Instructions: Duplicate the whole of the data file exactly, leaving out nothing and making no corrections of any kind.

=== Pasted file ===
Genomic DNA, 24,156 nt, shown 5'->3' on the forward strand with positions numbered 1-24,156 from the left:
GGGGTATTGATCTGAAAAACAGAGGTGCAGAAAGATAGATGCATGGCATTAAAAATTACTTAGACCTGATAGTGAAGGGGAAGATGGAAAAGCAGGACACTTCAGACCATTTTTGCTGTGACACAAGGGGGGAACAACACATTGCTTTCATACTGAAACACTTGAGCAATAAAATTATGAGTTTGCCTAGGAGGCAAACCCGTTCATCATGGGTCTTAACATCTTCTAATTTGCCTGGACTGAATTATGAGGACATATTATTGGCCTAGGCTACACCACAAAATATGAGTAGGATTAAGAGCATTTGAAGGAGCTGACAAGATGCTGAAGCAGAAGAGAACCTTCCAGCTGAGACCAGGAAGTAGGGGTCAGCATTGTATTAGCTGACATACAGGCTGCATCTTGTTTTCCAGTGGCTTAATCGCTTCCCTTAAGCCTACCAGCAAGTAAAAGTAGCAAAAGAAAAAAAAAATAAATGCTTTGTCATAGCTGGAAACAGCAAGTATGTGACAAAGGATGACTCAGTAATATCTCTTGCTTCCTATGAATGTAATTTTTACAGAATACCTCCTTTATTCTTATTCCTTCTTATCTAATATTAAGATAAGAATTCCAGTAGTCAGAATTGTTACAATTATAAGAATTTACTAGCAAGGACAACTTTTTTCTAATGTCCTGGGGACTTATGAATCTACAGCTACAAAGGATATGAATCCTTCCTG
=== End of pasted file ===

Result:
Genomic DNA, 24,156 nt, shown 5'->3' on the forward strand with positions numbered 1-24,156 from the left:
GGGGTATTGATCTGAAAAACAGAGGTGCAGAAAGATAGATGCATGGCATTAAAAATTACTTAGACCTGATAGTGAAGGGGAAGATGGAAAAGCAGGACACTTCAGACCATTTTTGCTGTGACACAAGGGGGGAACAACACATTGCTTTCATACTGAAACACTTGAGCAATAAAATTATGAGTTTGCCTAGGAGGCAAACCCGTTCATCATGGGTCTTAACATCTTCTAATTTGCCTGGACTGAATTATGAGGACATATTATTGGCCTAGGCTACACCACAAAATATGAGTAGGATTAAGAGCATTTGAAGGAGCTGACAAGATGCTGAAGCAGAAGAGAACCTTCCAGCTGAGACCAGGAAGTAGGGGTCAGCATTGTATTAGCTGACATACAGGCTGCATCTTGTTTTCCAGTGGCTTAATCGCTTCCCTTAAGCCTACCAGCAAGTAAAAGTAGCAAAAGAAAAAAAAAATAAATGCTTTGTCATAGCTGGAAACAGCAAGTATGTGACAAAGGATGACTCAGTAATATCTCTTGCTTCCTATGAATGTAATTTTTACAGAATACCTCCTTTATTCTTATTCCTTCTTATCTAATATTAAGATAAGAATTCCAGTAGTCAGAATTGTTACAATTATAAGAATTTACTAGCAAGGACAACTTTTTTCTAATGTCCTGGGGACTTATGAATCTACAGCTACAAAGGATATGAATCCTTCCTG